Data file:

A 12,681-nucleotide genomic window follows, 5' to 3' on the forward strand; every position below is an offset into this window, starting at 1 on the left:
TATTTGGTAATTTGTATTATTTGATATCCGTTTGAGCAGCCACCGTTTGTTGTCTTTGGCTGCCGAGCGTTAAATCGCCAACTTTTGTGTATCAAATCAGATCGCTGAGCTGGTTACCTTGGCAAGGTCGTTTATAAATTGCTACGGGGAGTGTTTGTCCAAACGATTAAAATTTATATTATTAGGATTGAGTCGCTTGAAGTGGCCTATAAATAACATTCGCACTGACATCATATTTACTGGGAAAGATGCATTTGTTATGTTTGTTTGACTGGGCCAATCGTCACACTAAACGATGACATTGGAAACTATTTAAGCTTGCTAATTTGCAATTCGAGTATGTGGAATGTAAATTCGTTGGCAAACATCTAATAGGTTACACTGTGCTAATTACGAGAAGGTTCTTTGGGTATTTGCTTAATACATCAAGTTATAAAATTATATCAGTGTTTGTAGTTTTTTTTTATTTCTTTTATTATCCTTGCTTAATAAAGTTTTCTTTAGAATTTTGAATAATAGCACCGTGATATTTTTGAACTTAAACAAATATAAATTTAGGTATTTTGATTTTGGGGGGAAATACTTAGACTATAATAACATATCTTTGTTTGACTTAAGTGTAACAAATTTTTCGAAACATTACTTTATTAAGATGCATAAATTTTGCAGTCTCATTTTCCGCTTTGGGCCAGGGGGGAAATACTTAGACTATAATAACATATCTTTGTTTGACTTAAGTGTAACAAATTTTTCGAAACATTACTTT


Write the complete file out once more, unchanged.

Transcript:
A 12,681-nucleotide genomic window follows, 5' to 3' on the forward strand; every position below is an offset into this window, starting at 1 on the left:
TATTTGGTAATTTGTATTATTTGATATCCGTTTGAGCAGCCACCGTTTGTTGTCTTTGGCTGCCGAGCGTTAAATCGCCAACTTTTGTGTATCAAATCAGATCGCTGAGCTGGTTACCTTGGCAAGGTCGTTTATAAATTGCTACGGGGAGTGTTTGTCCAAACGATTAAAATTTATATTATTAGGATTGAGTCGCTTGAAGTGGCCTATAAATAACATTCGCACTGACATCATATTTACTGGGAAAGATGCATTTGTTATGTTTGTTTGACTGGGCCAATCGTCACACTAAACGATGACATTGGAAACTATTTAAGCTTGCTAATTTGCAATTCGAGTATGTGGAATGTAAATTCGTTGGCAAACATCTAATAGGTTACACTGTGCTAATTACGAGAAGGTTCTTTGGGTATTTGCTTAATACATCAAGTTATAAAATTATATCAGTGTTTGTAGTTTTTTTTTATTTCTTTTATTATCCTTGCTTAATAAAGTTTTCTTTAGAATTTTGAATAATAGCACCGTGATATTTTTGAACTTAAACAAATATAAATTTAGGTATTTTGATTTTGGGGGGAAATACTTAGACTATAATAACATATCTTTGTTTGACTTAAGTGTAACAAATTTTTCGAAACATTACTTTATTAAGATGCATAAATTTTGCAGTCTCATTTTCCGCTTTGGGCCAGGGGGGAAATACTTAGACTATAATAACATATCTTTGTTTGACTTAAGTGTAACAAATTTTTCGAAACATTACTTT